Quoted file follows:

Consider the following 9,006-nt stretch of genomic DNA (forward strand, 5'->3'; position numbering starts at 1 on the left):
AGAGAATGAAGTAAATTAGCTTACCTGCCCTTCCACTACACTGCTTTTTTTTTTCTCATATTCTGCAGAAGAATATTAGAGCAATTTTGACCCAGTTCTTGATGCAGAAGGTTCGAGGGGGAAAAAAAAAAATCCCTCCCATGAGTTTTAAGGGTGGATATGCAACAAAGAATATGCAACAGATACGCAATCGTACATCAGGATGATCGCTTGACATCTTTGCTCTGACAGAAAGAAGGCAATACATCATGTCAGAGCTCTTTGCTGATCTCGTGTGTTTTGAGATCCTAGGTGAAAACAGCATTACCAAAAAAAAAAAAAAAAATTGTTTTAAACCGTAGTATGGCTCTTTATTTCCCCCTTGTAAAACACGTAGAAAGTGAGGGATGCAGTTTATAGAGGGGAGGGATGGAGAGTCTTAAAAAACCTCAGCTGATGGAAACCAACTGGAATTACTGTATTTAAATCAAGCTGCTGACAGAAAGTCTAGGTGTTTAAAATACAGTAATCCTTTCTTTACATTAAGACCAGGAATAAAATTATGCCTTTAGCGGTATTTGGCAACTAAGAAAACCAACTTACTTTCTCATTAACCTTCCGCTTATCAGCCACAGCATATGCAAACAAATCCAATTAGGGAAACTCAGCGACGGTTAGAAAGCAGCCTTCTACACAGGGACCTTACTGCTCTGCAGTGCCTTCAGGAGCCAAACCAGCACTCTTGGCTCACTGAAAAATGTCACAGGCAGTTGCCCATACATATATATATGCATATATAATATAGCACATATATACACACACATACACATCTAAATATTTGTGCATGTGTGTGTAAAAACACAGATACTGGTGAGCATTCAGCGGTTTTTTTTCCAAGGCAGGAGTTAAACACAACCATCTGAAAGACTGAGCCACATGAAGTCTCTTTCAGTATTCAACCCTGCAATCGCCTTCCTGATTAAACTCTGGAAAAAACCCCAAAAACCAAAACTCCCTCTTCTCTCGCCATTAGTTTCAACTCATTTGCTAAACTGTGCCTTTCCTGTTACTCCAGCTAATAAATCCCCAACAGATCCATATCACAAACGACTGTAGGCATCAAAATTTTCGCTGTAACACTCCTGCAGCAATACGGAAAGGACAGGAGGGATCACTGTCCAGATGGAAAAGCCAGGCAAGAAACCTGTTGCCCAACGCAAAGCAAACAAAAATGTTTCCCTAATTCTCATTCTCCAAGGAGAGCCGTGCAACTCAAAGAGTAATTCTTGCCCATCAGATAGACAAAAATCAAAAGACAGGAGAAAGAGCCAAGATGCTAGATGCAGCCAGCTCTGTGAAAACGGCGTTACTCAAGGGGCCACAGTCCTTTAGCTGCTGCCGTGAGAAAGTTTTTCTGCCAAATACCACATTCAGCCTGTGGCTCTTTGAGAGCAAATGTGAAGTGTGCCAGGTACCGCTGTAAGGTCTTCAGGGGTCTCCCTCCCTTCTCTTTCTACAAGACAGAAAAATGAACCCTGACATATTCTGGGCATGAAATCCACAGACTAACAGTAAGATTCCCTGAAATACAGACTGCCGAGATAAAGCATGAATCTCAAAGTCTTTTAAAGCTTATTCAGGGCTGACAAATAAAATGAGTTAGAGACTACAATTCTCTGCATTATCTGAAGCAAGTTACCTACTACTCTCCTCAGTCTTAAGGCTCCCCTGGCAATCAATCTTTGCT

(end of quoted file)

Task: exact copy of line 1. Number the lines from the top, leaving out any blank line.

Consider the following 9,006-nt stretch of genomic DNA (forward strand, 5'->3'; position numbering starts at 1 on the left):